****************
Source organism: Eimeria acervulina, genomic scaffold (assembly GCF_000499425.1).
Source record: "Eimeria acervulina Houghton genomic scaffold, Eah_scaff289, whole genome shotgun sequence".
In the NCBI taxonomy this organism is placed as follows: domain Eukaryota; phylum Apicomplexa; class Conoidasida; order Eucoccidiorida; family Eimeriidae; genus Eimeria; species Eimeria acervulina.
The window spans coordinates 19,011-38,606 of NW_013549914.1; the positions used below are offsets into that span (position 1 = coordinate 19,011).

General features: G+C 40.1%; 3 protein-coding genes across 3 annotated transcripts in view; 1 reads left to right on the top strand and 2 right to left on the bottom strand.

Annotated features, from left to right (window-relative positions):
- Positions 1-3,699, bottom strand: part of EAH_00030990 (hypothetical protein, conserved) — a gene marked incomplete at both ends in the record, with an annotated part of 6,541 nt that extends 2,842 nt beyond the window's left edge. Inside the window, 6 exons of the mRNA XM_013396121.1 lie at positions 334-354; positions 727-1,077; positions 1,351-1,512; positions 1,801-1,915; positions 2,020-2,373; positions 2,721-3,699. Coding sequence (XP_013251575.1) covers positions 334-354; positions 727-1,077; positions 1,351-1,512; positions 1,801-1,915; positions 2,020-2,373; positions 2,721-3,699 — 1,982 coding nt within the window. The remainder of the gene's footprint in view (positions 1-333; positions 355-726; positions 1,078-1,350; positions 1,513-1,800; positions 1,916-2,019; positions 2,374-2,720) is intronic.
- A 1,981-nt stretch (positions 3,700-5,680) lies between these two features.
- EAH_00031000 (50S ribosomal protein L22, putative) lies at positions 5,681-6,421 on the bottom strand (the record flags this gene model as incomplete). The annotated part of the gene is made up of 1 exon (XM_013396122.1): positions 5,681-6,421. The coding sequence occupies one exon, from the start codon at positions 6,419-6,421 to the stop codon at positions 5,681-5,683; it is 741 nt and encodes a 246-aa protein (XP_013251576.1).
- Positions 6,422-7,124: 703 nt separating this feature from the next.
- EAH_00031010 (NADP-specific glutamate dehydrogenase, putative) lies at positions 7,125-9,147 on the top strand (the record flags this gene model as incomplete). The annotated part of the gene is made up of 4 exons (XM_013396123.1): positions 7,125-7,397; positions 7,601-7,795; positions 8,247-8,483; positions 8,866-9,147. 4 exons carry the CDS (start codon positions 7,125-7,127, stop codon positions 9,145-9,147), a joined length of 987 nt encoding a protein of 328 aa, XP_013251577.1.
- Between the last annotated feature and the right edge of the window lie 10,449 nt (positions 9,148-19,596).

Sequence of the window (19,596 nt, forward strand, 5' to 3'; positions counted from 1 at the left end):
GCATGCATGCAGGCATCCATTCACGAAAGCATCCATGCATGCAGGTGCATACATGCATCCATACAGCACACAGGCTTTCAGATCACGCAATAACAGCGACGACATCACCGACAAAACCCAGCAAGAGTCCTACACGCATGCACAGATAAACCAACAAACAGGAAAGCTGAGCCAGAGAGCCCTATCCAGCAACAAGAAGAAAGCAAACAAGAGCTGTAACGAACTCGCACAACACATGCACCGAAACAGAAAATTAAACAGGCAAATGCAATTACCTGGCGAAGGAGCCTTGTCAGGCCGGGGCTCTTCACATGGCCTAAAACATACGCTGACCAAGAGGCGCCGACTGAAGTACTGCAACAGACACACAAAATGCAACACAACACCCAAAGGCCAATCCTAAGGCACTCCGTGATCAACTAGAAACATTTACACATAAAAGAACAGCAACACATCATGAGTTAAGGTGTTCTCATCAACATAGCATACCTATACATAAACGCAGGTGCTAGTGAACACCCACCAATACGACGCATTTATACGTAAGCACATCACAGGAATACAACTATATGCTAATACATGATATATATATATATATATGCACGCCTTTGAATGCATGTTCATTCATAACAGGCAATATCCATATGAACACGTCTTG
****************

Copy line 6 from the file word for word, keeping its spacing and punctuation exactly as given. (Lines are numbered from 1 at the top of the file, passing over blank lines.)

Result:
Annotated features, from left to right (window-relative positions):